Augusto Severo had designed both of his airships with a new method which increased their stability in flight. The gondola, rather than being suspended by ropes or cables, was rigidly attached to the envelope above with a structure of bamboo. This structure continued inside the envelope from front to rear and formed a trapezoid. This prevented the oscillation that was common with a more flexible arrangement.
Very early on the morning of 12 May 1902, Augusto Severo took his new airship on its first flight. It soon reached approximately 1,200 feet (365 meters). It then exploded, caught fire and fell to the ground near Monteparnasse Cemetery. The descent took approximately 8 seconds. Both men were killed.
A contemporary newspaper article reported the accident:
M. SEVERO AND HIS ASSISTANT KILLED.
TERRIBLE SCENE IN MID-AIR
At an early hour one morning recently all Paris was startled by the report that M. Severo, the Brazilian deputy, and his assistant, M. Sachet, had been killed while making an excursion in the steerable balloon Pax.
M. Severo and his mechanician left the balloon shed, which is behind the Montparnasse Railway Station, at half-past five in the morning in the Pax. The Brazilian, in his eagerness to make the free ascent, had slept alongside the balloon for the last few nights, waiting until the weather should be entirely propitious.
At daybreak he decided that the favourable moment had arrived. Workmen were hastily summoned, the last preparations completed, and the motors started. The Pax left the shed of M. Lachambre for her first free voyage in the air.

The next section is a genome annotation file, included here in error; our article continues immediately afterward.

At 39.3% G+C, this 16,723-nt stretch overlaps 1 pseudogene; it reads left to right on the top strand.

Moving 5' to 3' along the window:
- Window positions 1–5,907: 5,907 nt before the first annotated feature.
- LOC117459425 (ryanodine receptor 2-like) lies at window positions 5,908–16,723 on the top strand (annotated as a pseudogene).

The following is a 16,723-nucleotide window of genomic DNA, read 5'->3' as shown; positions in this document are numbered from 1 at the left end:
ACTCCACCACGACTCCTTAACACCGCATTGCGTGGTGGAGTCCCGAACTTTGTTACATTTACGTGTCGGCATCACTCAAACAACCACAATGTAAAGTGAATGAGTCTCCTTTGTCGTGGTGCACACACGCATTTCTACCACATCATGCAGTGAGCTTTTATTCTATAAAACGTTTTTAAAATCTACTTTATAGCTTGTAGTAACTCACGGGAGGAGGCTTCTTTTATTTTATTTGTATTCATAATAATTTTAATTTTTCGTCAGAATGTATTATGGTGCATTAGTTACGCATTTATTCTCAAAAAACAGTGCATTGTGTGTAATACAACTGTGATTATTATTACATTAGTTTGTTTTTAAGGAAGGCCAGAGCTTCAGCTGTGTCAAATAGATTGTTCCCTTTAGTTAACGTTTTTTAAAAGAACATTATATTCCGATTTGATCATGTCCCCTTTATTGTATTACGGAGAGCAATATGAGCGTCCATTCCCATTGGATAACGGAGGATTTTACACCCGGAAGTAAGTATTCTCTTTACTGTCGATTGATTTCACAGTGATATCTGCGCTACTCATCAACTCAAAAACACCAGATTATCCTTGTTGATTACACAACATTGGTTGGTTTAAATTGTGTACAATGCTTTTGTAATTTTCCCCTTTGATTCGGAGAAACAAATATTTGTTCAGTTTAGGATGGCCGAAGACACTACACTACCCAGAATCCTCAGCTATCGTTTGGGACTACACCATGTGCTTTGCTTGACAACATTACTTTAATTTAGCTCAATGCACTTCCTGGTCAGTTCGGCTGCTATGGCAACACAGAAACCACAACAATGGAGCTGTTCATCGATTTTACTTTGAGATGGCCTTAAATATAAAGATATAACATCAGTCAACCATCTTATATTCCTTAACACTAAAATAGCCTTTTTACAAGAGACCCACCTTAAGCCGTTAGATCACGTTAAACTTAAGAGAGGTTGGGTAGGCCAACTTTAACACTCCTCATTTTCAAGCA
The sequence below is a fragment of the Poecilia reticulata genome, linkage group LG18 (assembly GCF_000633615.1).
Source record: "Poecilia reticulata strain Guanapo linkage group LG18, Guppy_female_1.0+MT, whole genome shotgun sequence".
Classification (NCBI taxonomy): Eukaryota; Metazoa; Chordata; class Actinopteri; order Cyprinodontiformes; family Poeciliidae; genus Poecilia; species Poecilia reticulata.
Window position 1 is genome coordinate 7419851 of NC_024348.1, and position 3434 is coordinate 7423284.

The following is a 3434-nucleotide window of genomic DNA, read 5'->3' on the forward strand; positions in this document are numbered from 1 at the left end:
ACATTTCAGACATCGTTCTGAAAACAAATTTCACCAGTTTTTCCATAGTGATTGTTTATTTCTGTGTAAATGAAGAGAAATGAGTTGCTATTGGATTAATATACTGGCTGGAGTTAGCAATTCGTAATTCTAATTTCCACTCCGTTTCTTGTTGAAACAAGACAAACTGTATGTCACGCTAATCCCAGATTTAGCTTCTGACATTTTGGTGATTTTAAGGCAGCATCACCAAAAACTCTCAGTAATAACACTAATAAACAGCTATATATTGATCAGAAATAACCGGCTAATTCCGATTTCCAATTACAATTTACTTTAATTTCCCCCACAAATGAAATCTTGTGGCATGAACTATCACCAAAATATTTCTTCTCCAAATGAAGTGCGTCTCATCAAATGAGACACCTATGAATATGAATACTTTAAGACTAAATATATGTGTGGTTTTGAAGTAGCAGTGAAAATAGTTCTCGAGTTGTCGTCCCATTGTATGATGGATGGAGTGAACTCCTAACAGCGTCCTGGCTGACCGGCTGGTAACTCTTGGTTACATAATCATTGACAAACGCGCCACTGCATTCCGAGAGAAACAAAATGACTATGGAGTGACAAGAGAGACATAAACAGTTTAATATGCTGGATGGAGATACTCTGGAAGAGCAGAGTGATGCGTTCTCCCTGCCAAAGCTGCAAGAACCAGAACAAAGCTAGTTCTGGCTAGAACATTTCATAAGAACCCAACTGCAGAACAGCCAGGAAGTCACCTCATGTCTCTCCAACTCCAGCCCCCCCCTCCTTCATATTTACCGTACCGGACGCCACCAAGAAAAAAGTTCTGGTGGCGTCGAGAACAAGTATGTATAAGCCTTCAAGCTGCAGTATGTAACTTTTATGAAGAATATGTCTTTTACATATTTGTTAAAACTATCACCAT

The Brazilian deputy, who was naturally of a gay and genial temperament, was delighted with the ideal morning. He and M. Sachet got the machinery ready, while M. Lachambre and his assistants held on the guide-rope, until Pax should be clear of the surroundings.
As M. Severo cried “Let go!” amid much fluttering of handkerchiefs the Pax rose quietly and steadily, and the calm, blue sky seemed to promise a pleasant excursion.
For the first few minutes all went well, and the motors seemed to be working satisfactorily. The airship answered the helm readily and admiring exclamations rose from the crowd. “Let’s follow her,” cried those on bicycles and motor-cars, and immediately a mad race commenced in the direction taken by the balloon.
But as the Pax rose higher she was seen to fall off from the wind, while the aeronaut could be seen vainly endeavouring to keep her head on.
Then M. Severo commenced throwing out ballast, and M. Lachambre, anxiously watching the balloon from his premises remarked that something had evidently gone wrong.
THE AIRSHIP IN FLAMES.
All this time the Pax was gradually soaring higher and higher, until, just as the balloon was over the Montparasse cemetery, at the height of probably 2000ft, a sheet of flame was seen to shoot up from one of the motors, and instantly the immense silk envelope, containing 9000 cubic feet of hydrogen gas, was enveloped in leaping tongues of fire.
The aeronauts were distinctly seen to be gesticulating despairingly, but no mortal aid could reach them.
As soon as the flames came in contact with the gas, a tremendous explosion followed, an din an instant all that was left of the beautiful airship fell with lightning swiftness to the earth.
“I shall never be able to forget the awful sight,” said a spectator; “it made me dizzy, and I was compelled to turn my head away. When I looked again everything had disappeared, and all the people in the street were running towards the spot where the balloon had fallen.